Secondly, your body is better designed to store fat than it is to burn it. From an evolutionary perspective, fat stores are your body’s insurance policy. Accessing food has never been as easy as it is today. So, it makes sense that an efficient strategy for energy storage was critical throughout the course of evolution. However, there is an exception to this rule. When performing demanding physical activity, it is in your body’s best interest to burn fats, rather than carbohydrates, whenever it is possible. This phenomenon is known as carbohydrate sparing.
Generally speaking, the higher your fitness level, the greater your capacity to spare carbohydrates. But why would such a strategy have evolved given the high priority for fat storage in our bodies? Although many theories have been expressed by researchers, carbohydrate sparing is considered a means to prolonging physical activity. At all times, your body must maintain its blood sugar concentration above a critical minimum level. If blood sugar drops too low, we experience symptoms of hypoglycemia, such as dizziness, lightheadedness and fainting. The same rule applies to when we are exercising. We have to maintain a critical blood sugar level, otherwise, the symptoms of hypoglycemia will bring our workout to an end.
Today, performing physical activity to the point that you faint only occurs in fairly contrived circumstances, such as marathon running or overexertion during high-intensity sport. However, it is not so far-fetched to see how fainting during physical activity had more severe outcomes in the context of evolutionary processes. It could definitely have made the difference between escaping and being caught or surviving long-distance migration.
Metabolic Adaptations For Survival & Weight Loss
Putting exercise back into an evolutionary context empowers us to make better informed decisions about our body. So, rather than fixating on calories and working within our current metabolic limitations, why don’t we use our knowledge of exercise physiology to drive the adaptive changes in body composition that we desire?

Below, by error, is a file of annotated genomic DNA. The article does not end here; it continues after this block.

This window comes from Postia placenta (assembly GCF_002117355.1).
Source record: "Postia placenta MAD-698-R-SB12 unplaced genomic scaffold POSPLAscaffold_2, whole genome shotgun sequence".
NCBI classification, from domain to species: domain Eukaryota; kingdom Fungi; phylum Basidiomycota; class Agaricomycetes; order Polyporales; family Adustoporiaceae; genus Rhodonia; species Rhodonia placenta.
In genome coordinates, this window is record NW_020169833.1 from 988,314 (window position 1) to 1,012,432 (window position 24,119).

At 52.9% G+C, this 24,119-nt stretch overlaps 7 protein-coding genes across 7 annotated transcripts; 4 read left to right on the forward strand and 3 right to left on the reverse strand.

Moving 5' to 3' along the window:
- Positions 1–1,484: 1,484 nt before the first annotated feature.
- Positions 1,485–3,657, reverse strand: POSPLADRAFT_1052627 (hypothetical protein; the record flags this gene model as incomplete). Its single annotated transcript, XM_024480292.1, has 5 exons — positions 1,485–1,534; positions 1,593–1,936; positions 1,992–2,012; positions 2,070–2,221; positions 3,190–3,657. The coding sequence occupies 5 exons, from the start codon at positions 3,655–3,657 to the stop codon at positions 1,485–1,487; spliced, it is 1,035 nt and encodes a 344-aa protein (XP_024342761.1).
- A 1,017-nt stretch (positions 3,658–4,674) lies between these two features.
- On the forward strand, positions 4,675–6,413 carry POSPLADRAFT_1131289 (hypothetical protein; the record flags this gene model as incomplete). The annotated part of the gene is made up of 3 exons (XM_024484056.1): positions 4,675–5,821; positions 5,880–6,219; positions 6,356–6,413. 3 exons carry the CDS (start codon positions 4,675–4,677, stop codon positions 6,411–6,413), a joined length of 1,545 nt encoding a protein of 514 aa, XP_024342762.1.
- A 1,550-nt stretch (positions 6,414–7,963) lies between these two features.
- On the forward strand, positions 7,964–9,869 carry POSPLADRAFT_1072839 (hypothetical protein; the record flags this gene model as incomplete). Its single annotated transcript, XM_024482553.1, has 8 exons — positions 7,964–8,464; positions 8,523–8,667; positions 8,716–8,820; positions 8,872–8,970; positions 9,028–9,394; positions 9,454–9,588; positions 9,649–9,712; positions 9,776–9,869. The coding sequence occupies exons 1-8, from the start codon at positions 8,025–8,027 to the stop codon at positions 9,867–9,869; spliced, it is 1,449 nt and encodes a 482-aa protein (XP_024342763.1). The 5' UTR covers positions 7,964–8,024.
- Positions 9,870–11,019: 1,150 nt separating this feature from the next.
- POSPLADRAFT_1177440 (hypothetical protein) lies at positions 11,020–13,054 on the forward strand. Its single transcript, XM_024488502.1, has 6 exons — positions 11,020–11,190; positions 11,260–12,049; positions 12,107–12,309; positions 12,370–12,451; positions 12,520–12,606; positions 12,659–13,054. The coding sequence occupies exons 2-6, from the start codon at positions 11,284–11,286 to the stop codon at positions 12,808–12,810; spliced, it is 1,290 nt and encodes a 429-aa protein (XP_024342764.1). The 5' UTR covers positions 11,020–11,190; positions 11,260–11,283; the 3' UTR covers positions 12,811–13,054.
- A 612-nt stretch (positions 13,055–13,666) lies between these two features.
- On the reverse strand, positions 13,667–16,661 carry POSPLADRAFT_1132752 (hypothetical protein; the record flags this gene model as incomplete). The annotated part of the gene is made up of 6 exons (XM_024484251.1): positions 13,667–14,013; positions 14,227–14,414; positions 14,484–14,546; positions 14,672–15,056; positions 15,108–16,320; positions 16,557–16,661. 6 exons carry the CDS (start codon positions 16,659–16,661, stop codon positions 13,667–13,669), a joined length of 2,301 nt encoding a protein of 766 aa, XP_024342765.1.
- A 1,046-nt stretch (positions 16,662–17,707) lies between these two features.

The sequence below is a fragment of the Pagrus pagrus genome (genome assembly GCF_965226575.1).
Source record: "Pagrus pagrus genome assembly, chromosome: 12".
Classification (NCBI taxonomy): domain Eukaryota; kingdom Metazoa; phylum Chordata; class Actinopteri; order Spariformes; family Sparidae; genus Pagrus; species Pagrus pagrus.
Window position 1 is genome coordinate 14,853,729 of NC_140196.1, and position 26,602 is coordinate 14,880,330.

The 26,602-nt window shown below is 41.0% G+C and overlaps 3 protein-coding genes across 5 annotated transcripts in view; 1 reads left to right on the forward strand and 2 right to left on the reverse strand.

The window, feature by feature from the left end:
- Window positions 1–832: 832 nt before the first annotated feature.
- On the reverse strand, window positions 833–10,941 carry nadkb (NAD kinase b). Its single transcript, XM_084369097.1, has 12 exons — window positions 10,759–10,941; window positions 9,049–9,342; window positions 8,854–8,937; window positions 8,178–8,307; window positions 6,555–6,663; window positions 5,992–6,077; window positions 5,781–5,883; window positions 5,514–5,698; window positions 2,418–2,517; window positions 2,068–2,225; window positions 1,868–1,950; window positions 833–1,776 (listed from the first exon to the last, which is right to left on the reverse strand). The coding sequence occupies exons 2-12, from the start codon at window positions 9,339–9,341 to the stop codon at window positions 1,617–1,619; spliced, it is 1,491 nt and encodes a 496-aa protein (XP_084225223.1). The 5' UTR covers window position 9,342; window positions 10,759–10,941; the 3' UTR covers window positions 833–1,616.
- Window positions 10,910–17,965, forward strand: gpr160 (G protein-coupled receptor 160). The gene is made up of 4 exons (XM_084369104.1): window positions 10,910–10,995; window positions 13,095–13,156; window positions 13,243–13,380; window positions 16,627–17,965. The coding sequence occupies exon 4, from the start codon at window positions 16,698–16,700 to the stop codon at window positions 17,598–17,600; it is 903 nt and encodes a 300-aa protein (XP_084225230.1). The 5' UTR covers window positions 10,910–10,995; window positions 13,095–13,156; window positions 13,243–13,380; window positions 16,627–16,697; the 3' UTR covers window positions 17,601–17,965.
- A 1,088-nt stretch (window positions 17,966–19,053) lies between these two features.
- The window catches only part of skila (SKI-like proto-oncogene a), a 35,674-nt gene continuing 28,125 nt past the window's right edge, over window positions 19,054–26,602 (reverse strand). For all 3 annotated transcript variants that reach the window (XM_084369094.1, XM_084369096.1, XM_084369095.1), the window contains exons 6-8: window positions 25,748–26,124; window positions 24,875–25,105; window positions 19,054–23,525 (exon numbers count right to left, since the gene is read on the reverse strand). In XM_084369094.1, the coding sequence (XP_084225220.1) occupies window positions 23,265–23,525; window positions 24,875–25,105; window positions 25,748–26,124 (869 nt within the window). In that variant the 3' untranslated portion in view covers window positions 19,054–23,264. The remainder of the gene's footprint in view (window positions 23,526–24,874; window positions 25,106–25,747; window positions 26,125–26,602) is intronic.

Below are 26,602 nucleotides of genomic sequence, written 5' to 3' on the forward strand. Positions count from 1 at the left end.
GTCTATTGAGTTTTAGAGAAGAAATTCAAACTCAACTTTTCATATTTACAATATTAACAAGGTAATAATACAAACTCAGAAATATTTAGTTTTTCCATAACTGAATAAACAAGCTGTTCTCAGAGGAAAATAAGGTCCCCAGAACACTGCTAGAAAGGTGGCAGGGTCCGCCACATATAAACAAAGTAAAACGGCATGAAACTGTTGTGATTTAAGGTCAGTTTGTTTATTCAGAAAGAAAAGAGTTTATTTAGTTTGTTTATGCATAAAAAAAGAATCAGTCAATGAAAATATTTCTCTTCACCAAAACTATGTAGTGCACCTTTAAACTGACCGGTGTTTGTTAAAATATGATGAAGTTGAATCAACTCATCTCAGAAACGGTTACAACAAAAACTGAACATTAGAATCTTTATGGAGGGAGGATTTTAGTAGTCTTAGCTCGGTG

So, what does it actually mean to improve your fitness? For me, it comes down to the same three factors that have been so critical throughout history, speed, strength and endurance. Speed and strength are primarily derived from fast-twitch muscle fibres, which can be developed using both resistance and high-intensity training methods. These types of training are performed beyond the VO2 max and result in increased muscle mass, which not only requires energy to build, but also to maintain. Endurance, on the other hand, is mainly derived from slow-twitch muscle fibres, which can be developed by exercising for prolonged periods of time slightly below the VO2 max. While these muscle fibres do not generally increase greatly in size, they are capable of greatly upregulating mitochondrial density.
Improved fitness can be viewed as the ability to perform physical activity with greater ease over time. But this ability is underpinned by adaptations to metabolically demanding exercise. Increased mitochondrial density enhances your VO2 max, which ultimately promotes carbohydrate sparing and preferential fat burning. Increased muscle mass, in the context of weight loss, enhances your total metabolic rate. These changes are the new parts of your ever-adaptable machine, which is now better equiped for burning fats and sparing carbohydrates. Although reprogramming your body may be a gradual process, it explains why exercise can actually drive sustainable changes in body composition.
And all that talk about calories? Perhaps we have greatly underestimated the body’s ability to reshape itself according to metabolic demands. The one thing that I’m sure of, however, is that there is definitely more to the story than “calories in, calories out.”